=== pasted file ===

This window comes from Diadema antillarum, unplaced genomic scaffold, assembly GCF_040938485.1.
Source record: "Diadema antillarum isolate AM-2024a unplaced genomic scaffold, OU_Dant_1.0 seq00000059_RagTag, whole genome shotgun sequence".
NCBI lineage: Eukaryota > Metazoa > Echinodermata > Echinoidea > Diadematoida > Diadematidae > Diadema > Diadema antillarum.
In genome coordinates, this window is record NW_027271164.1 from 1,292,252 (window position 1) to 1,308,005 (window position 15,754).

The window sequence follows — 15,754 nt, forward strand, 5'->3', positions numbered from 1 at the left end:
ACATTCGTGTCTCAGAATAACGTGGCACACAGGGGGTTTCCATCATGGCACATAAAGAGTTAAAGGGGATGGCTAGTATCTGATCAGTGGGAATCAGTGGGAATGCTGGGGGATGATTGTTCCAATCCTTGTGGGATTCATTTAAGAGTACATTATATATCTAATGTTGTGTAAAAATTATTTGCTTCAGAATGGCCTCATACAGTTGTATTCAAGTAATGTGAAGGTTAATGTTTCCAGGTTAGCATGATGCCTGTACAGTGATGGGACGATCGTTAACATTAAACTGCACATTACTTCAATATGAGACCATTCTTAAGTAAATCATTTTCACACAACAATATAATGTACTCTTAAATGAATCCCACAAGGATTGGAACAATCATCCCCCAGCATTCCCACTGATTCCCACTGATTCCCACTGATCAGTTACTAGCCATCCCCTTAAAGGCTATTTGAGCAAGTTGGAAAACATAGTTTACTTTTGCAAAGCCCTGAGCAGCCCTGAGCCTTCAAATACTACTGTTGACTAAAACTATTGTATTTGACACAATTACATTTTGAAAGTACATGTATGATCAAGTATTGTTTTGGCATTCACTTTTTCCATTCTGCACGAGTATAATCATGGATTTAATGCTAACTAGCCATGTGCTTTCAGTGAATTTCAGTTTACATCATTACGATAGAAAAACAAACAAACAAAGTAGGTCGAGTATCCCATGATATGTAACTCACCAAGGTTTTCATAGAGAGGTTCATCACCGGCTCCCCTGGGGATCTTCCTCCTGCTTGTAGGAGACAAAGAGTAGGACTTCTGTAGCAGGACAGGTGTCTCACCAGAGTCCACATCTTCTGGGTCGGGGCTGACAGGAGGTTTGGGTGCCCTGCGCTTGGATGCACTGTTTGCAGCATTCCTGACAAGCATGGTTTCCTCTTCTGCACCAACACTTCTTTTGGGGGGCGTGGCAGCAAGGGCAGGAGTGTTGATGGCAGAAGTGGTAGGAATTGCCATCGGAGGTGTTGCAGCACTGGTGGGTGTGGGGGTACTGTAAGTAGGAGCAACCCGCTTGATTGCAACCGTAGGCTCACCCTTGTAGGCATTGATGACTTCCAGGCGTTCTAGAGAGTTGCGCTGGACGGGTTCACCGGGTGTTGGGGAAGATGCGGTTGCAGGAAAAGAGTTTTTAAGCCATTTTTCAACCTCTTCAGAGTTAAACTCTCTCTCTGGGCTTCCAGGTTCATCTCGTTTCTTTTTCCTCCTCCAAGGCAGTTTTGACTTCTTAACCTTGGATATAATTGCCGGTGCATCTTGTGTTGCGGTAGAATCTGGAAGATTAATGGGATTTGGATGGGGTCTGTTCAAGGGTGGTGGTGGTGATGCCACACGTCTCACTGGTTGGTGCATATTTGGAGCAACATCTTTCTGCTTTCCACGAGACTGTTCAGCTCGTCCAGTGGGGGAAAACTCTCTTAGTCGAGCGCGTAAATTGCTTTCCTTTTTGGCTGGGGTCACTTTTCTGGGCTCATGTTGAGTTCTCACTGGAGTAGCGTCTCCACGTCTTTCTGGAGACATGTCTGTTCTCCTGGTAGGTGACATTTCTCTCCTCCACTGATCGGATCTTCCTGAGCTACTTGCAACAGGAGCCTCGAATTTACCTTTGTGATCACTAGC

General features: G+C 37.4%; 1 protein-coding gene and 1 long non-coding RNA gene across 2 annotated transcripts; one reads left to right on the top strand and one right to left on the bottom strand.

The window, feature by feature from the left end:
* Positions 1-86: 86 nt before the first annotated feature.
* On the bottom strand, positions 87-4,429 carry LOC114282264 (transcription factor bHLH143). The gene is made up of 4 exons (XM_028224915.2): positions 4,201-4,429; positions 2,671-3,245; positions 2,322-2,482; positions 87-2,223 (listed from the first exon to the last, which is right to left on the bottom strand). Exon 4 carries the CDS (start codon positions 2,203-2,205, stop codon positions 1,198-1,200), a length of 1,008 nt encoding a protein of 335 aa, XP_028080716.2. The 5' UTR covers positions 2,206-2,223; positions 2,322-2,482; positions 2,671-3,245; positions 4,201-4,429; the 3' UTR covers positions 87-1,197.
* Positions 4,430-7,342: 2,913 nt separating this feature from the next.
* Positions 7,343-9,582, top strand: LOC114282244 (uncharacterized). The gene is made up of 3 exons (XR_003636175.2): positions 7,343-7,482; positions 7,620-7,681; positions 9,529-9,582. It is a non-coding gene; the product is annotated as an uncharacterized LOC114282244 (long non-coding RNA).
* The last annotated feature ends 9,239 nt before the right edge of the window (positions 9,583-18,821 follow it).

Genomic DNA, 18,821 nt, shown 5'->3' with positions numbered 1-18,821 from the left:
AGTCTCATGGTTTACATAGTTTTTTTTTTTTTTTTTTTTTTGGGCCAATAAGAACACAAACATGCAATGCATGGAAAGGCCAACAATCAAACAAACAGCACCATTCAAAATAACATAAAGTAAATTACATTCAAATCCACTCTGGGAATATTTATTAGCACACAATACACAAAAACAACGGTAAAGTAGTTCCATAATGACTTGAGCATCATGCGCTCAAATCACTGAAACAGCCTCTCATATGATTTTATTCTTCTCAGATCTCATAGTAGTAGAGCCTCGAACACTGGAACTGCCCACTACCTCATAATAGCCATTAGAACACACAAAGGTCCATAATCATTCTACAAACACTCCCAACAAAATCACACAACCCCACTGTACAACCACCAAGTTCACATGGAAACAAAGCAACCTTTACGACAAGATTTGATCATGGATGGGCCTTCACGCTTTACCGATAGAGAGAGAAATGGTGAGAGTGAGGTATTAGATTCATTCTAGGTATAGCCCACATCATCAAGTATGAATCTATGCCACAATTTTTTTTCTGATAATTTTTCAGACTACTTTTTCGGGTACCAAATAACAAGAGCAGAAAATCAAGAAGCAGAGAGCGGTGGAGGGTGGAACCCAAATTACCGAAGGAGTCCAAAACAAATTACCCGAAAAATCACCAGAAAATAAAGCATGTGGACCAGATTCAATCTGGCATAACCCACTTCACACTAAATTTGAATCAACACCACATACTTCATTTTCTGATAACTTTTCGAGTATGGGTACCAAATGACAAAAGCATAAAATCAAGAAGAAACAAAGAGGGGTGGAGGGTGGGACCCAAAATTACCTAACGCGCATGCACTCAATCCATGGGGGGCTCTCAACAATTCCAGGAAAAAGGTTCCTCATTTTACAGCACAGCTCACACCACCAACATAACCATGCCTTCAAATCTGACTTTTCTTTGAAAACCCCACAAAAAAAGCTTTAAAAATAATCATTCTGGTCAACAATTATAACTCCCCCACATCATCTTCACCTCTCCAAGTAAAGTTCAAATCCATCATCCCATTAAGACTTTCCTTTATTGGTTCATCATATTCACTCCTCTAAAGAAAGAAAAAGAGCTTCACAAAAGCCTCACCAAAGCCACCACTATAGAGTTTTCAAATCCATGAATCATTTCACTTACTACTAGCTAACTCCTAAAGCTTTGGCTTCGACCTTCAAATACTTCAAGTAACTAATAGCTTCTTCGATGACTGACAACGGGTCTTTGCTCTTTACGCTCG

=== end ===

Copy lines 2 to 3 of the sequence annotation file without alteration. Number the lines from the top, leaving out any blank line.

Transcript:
Source record: "Diadema antillarum isolate AM-2024a unplaced genomic scaffold, OU_Dant_1.0 seq00000059_RagTag, whole genome shotgun sequence".
NCBI lineage: Eukaryota > Metazoa > Echinodermata > Echinoidea > Diadematoida > Diadematidae > Diadema > Diadema antillarum.